Poem: They Could Almost Breathe as One
By: Kyle Hemmings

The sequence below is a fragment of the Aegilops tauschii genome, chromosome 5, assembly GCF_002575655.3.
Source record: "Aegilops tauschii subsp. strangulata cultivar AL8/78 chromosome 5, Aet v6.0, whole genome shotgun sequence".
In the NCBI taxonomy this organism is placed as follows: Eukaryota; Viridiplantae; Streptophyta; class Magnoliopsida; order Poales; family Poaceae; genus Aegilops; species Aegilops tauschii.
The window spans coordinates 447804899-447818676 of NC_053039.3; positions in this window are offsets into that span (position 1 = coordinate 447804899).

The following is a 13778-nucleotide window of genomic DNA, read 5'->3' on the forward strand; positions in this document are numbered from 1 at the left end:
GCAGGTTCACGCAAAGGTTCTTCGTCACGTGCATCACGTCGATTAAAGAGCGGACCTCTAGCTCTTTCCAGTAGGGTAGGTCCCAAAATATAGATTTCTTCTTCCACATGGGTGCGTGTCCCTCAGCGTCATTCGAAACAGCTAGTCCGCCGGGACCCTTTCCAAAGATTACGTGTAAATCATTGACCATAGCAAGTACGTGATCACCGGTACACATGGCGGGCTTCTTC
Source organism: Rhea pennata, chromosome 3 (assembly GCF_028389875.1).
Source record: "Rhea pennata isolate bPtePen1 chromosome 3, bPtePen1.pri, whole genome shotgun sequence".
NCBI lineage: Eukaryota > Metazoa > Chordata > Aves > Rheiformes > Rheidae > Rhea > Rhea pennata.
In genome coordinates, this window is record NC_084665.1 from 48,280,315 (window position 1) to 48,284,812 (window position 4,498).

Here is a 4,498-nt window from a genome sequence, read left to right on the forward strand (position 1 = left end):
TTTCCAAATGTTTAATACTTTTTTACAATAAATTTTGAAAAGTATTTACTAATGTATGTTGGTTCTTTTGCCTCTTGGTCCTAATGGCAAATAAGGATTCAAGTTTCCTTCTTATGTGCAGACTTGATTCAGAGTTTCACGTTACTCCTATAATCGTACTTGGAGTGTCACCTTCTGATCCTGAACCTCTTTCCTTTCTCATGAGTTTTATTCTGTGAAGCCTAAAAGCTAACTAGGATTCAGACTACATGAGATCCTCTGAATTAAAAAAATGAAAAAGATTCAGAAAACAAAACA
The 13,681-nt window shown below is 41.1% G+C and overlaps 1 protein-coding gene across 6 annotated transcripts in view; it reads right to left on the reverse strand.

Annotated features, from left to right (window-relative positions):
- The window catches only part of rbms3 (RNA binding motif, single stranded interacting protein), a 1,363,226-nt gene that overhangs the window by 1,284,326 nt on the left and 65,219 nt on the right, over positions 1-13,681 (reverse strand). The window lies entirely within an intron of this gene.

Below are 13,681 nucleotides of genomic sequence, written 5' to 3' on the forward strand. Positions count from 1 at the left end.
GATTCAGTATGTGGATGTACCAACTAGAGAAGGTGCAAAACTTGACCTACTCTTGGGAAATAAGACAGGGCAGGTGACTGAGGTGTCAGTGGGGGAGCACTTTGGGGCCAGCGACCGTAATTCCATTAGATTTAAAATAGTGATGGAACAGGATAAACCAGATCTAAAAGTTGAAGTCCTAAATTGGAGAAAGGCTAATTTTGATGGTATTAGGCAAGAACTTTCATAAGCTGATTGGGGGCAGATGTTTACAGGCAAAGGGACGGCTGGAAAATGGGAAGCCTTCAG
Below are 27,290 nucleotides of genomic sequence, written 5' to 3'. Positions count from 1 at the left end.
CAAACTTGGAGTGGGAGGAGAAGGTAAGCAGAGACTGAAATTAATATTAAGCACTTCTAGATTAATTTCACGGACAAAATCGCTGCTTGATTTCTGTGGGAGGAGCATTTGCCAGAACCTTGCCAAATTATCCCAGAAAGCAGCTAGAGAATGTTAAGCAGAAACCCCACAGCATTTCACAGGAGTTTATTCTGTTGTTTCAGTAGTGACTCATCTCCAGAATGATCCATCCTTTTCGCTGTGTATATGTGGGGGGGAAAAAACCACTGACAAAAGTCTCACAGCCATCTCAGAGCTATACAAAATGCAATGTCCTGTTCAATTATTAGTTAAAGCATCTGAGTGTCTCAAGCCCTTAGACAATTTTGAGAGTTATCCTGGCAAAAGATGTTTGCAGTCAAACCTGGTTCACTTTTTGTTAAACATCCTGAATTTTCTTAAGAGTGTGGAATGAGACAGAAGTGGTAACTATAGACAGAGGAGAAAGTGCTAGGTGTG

Her new step-mom keeps losing herself in supermarkets, especially in the aisle that sells kitty litter or retractable dog leashes. She loves little dogs & homeless cats & admits freely that she herself might be verging on extinction. She tells Zin that she once dated a man who hated dogs, who used words like chain saws, who grew a double head in the night. How did you know who you were talking to? asks Zin. Do I know my right from left breast? replies the new step-mom. She’s a chain smoker & coughs into her own oyster soups, her fish stews made with snapper or grouper. Zin dreams of being food poisoned by fish that can no longer breathe. The doctor says only a lung transplant might save her. At the hospital, Zin brings her brownies that crumble like her too-skinny girlfriends who are always laughing at their pigtail knots that keep coming undone & leopard sneakers that smell of feet feet feet. Zin brings her vignettes of her silly boyfriend who keeps crashing his bicycle into walls, who sleeps with a set of stereo headphones to block out the night. Or she brings her warm pretzels that leave zigzag salt trails over the bed sheet. Zin says I’m going to give you my left lung. I think it’s the better one. Don’t ask me how I know. The step mom asks for a cigarette. She’s puffing, performing the pursed-lip exercises the nurse taught her. Later that night, she stops breathing. Zin calls her boyfriend to tell him that she had a dream of the doctors removing the wrong lung, of losing a sea of salt-water & blood, of her dying in the step mom’s arms. Perhaps dense in his own dream, he doesn’t pick up.